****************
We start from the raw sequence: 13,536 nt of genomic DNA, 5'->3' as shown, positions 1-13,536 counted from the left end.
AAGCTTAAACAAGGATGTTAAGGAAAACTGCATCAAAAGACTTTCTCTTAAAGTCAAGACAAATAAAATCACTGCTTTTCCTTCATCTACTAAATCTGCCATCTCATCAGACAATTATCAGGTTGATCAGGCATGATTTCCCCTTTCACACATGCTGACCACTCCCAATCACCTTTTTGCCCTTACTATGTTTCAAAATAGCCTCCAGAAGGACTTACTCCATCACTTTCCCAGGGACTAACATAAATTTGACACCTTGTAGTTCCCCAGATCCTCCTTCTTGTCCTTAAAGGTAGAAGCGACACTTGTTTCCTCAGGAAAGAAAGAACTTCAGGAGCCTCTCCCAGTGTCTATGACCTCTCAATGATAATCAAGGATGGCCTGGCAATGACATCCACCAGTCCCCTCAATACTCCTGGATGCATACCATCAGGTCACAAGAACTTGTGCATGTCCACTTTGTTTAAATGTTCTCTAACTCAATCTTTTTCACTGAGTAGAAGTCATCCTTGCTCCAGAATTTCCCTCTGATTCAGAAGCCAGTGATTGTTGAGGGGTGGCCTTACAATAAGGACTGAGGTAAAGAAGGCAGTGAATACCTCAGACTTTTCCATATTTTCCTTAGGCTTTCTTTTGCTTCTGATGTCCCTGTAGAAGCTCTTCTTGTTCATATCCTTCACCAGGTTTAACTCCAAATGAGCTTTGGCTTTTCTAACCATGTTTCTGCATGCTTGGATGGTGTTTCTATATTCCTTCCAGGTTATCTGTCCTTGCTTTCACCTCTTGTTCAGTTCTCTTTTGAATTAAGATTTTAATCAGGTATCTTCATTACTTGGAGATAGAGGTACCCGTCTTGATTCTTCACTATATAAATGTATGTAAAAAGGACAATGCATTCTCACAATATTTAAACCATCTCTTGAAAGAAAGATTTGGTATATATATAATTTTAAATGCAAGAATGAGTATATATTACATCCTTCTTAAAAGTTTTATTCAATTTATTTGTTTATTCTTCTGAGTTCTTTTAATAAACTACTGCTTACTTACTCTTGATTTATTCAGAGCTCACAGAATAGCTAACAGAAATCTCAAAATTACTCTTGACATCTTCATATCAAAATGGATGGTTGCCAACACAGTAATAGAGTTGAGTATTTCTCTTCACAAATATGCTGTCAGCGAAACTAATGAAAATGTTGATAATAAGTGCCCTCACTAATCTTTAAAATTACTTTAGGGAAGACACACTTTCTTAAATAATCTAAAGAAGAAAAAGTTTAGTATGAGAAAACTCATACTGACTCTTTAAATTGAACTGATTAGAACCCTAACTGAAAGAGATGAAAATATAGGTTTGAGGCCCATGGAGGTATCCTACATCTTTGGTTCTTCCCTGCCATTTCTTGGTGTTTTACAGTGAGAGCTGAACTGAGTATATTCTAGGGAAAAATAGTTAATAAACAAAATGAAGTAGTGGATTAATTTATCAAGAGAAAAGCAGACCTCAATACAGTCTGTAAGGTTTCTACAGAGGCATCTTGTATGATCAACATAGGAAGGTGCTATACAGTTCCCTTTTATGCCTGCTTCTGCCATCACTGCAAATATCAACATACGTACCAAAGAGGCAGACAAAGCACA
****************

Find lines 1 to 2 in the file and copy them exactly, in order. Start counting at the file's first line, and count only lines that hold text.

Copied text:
We start from the raw sequence: 13,536 nt of genomic DNA, 5'->3' as shown, positions 1-13,536 counted from the left end.
AAGCTTAAACAAGGATGTTAAGGAAAACTGCATCAAAAGACTTTCTCTTAAAGTCAAGACAAATAAAATCACTGCTTTTCCTTCATCTACTAAATCTGCCATCTCATCAGACAATTATCAGGTTGATCAGGCATGATTTCCCCTTTCACACATGCTGACCACTCCCAATCACCTTTTTGCCCTTACTATGTTTCAAAATAGCCTCCAGAAGGACTTACTCCATCACTTTCCCAGGGACTAACATAAATTTGACACCTTGTAGTTCCCCAGATCCTCCTTCTTGTCCTTAAAGGTAGAAGCGACACTTGTTTCCTCAGGAAAGAAAGAACTTCAGGAGCCTCTCCCAGTGTCTATGACCTCTCAATGATAATCAAGGATGGCCTGGCAATGACATCCACCAGTCCCCTCAATACTCCTGGATGCATACCATCAGGTCACAAGAACTTGTGCATGTCCACTTTGTTTAAATGTTCTCTAACTCAATCTTTTTCACTGAGTAGAAGTCATCCTTGCTCCAGAATTTCCCTCTGATTCAGAAGCCAGTGATTGTTGAGGGGTGGCCTTACAATAAGGACTGAGGTAAAGAAGGCAGTGAATACCTCAGACTTTTCCATATTTTCCTTAGGCTTTCTTTTGCTTCTGATGTCCCTGTAGAAGCTCTTCTTGTTCATATCCTTCACCAGGTTTAACTCCAAATGAGCTTTGGCTTTTCTAACCATGTTTCTGCATGCTTGGATGGTGTTTCTATATTCCTTCCAGGTTATCTGTCCTTGCTTTCACCTCTTGTTCAGTTCTCTTTTGAATTAAGATTTTAATCAGGTATCTTCATTACTTGGAGATAGAGGTACCCGTCTTGATTCTTCACTATATAAATGTATGTAAAAAGGACAATGCATTCTCACAATATTTAAACCATCTCTTGAAAGAAAGATTTGGTATATATATAATTTTAAATGCAAGAATGAGTATATATTACATCCTTCTTAAAAGTTTTATTCAATTTATTTGTTTATTCTTCTGAGTTCTTTTAATAAACTACTGCTTACTTACTCTTGATTTATTCAGAGCTCACAGAATAGCTAACAGAAATCTCAAAATTACTCTTGACATCTTCATATCAAAATGGATGGTTGCCAACACAGTAATAGAGTTGAGTATTTCTCTTCACAAATATGCTGTCAGCGAAACTAATGAAAATGTTGATAATAAGTGCCCTCACTAATCTTTAAAATTACTTTAGGGAAGACACACTTTCTTAAATAATCTAAAGAAGAAAAAGTTTAGTATGAGAAAACTCATACTGACTCTTTAAATTGAACTGATTAGAACCCTAACTGAAAGAGATGAAAATATAGGTTTGAGGCCCATGGAGGTATCCTACATCTTTGGTTCTTCCCTGCCATTTCTTGGTGTTTTACAGTGAGAGCTGAACTGAGTATATTCTAGGGAAAAATAGTTAATAAACAAAATGAAGTAGTGGATTAATTTATCAAGAGAAAAGCAGACCTCAATACAGTCTGTAAGGTTTCTACAGAGGCATCTTGTATGATCAACATAGGAAGGTGCTATACAGTTCCCTTTTATGCCTGCTTCTGCCATCACTGCAAATATCAACATACGTACCAAAGAGGCAGACAAAGCACA